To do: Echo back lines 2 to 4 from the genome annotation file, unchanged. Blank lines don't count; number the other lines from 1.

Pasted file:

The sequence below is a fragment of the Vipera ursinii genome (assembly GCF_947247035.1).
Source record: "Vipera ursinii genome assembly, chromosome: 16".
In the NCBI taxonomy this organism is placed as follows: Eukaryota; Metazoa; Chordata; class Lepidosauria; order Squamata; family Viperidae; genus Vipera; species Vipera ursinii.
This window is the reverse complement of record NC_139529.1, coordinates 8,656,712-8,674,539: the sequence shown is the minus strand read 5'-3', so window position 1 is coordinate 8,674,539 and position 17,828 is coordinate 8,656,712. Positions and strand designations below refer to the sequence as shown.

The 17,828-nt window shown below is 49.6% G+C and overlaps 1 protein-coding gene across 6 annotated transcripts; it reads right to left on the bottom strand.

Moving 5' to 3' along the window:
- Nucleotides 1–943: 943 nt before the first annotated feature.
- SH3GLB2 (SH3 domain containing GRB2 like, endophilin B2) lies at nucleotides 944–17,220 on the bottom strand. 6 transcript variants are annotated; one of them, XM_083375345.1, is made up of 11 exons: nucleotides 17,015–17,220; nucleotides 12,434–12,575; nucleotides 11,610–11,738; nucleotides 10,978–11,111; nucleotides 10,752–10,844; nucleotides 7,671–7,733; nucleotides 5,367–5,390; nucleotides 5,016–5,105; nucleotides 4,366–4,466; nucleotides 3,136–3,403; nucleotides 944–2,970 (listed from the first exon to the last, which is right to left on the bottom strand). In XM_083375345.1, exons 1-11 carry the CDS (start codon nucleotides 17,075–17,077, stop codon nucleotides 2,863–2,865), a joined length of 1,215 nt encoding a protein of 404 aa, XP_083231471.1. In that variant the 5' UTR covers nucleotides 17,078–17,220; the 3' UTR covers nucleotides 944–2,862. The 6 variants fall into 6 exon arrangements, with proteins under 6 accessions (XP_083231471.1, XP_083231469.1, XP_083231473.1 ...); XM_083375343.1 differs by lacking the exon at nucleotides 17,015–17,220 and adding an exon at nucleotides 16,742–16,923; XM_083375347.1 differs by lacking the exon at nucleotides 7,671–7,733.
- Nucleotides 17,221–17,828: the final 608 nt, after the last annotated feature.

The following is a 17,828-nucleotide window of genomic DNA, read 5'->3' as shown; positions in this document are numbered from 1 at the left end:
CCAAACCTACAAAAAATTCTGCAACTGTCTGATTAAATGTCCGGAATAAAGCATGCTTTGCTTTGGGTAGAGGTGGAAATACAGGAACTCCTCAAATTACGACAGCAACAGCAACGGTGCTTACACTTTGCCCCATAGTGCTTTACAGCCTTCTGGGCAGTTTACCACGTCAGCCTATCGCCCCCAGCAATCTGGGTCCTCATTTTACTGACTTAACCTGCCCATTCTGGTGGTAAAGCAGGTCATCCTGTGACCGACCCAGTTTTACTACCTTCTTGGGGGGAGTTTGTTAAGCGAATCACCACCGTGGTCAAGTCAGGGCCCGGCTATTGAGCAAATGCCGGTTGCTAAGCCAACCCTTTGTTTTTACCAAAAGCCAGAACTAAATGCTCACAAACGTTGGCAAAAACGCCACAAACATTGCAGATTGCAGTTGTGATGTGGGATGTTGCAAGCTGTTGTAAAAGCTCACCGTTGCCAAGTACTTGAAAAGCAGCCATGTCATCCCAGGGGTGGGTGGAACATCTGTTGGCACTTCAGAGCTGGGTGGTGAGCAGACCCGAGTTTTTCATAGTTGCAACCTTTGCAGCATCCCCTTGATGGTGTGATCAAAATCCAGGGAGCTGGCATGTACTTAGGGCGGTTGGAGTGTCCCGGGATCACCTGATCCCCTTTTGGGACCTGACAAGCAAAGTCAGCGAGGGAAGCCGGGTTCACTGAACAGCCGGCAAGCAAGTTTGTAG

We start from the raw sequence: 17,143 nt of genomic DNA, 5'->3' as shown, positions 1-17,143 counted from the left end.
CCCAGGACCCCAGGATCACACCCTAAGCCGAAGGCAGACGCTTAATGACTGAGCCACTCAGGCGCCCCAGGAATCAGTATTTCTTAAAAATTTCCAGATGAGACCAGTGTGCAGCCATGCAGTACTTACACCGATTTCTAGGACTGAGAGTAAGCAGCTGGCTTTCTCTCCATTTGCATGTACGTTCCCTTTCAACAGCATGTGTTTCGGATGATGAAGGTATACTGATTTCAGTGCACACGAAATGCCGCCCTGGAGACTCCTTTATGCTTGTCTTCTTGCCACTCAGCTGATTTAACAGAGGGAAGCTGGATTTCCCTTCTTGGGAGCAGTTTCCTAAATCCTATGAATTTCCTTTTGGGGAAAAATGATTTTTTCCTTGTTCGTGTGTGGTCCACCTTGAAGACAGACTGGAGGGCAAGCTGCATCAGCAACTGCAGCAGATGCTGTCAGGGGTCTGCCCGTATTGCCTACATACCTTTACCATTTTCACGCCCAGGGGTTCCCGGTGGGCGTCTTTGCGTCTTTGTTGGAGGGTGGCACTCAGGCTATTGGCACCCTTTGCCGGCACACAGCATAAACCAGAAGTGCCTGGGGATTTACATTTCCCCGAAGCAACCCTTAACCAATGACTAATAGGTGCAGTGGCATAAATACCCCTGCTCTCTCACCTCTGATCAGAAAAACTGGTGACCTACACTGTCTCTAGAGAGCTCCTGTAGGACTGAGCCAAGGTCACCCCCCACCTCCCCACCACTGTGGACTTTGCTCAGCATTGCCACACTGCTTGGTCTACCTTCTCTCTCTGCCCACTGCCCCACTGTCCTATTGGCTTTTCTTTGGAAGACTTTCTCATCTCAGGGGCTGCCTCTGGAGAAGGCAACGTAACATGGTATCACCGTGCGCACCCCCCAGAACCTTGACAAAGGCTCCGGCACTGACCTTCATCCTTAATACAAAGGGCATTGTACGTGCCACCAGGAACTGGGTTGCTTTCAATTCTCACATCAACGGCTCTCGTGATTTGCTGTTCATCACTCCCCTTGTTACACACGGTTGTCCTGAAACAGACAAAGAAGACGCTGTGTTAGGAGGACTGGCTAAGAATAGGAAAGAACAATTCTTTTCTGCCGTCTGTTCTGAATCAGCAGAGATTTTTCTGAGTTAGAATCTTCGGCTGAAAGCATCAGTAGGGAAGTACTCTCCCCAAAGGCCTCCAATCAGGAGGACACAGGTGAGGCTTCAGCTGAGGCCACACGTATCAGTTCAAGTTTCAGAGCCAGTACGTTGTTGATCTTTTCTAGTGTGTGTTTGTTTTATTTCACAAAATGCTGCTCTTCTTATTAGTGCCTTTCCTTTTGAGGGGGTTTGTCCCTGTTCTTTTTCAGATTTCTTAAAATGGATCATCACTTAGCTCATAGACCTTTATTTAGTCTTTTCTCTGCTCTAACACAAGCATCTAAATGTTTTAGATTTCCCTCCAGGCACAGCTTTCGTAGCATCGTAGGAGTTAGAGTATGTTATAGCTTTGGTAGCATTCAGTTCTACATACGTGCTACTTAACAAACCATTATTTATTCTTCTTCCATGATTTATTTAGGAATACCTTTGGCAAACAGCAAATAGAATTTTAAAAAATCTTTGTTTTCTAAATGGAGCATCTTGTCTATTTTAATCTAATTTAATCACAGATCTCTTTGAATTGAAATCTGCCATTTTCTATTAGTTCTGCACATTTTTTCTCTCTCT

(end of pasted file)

Source record: "Vipera ursinii genome assembly, chromosome: 16".
In the NCBI taxonomy this organism is placed as follows: Eukaryota; Metazoa; Chordata; class Lepidosauria; order Squamata; family Viperidae; genus Vipera; species Vipera ursinii.
This window is the reverse complement of record NC_139529.1, coordinates 8,656,712-8,674,539: the sequence shown is the minus strand read 5'-3', so window position 1 is coordinate 8,674,539 and position 17,828 is coordinate 8,656,712. Positions and strand designations below refer to the sequence as shown.